The Parts

               

                Verse 1:  There can be no question in anyone's mind about the symbolism of each part of the picture Jesus painted.  He stated His own role first.  He is the true vine.  Every other vine you have ever seen is a picture of Jesus because He is the true vine.  The responsibility of the vine is to provide everything the branch needs to survive, thrive, and bear fruit.

 

                Next, He stated that His Father is the vinedresser.  God is the gardener.  The gardener is responsible for the nurture of the vine.  He prunes it, waters it, feeds it, and makes sure it gets the right amount of sun.  He is also responsible to "train" the vine in the way that it is to grow.  He sometimes chooses to route the growth of a branch in a completely new direction.  Remember that the gardener alone gets the glory for the fruit borne by the branch, therefore he has the right to decide how it will grow.

 

                Verse 5:  We are the branches.  A branch's sole activity is to bear the fruit that the vine produces.  A branch does not provide for itself nor produce for itself.  That will become more and more evident as we study the lesson of the vine.

 

                Verse 4:  When studying this passage of Scripture for the first time, I strongly felt that the greatest significance in the lesson of the vine was the bonding process of the vine with the branch.  As God began to reveal the meaning of this passage to me, I knew that sense of significance was correct.  The beauty of comparing the picture of the vine to the realities of life in Christ is found in focusing on the interaction of the vine and the branch to each other.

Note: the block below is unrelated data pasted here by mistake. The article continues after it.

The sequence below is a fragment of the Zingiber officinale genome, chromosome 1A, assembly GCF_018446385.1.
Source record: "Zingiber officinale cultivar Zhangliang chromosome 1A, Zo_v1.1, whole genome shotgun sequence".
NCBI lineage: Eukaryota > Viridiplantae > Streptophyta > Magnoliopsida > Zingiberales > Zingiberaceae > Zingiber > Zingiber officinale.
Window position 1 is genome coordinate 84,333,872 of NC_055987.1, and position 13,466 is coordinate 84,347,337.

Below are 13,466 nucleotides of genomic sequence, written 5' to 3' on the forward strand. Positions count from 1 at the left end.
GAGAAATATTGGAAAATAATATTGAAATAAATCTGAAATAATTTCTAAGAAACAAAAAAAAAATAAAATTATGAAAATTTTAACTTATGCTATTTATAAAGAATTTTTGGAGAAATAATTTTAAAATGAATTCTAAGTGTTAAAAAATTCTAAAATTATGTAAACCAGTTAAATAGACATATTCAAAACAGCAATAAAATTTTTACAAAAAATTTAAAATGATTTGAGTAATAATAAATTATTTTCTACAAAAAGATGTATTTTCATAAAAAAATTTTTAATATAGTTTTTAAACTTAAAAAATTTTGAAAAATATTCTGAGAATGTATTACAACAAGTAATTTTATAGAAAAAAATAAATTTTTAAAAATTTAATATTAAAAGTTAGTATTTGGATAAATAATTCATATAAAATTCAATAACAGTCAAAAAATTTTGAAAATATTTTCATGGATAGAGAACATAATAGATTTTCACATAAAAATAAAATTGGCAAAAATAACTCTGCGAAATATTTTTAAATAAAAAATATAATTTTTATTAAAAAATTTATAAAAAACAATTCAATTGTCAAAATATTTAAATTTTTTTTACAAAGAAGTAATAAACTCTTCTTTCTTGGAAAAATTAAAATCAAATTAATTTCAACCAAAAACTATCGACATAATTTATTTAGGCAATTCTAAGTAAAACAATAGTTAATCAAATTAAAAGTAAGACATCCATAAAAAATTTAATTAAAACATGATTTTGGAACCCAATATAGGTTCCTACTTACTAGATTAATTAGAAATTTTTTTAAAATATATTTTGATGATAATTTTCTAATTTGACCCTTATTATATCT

I consulted many books about horticulture to discover how a vine and a branch are connected.  This is what I learned and learning it has set me free.  I am not going to describe this to you in the correct horticultural terms.  I'm going to explain it to you simplistically, the way I understand it.  In a living plant, the vine has "shoots" that go down into the branch and through those shoots the vine funnels everything the branch needs to be healthy and productive.  But the great revelation that changed my thinking came when I also read that the branch has shoots that go up into the vine and with them the branch clings to the vine.  It dawned on me so suddenly that it caught my breath.  The vine is in the branch and the branch is in the vine.  The vine and the branch are a perfect picture of how I am in Christ and Christ is in me.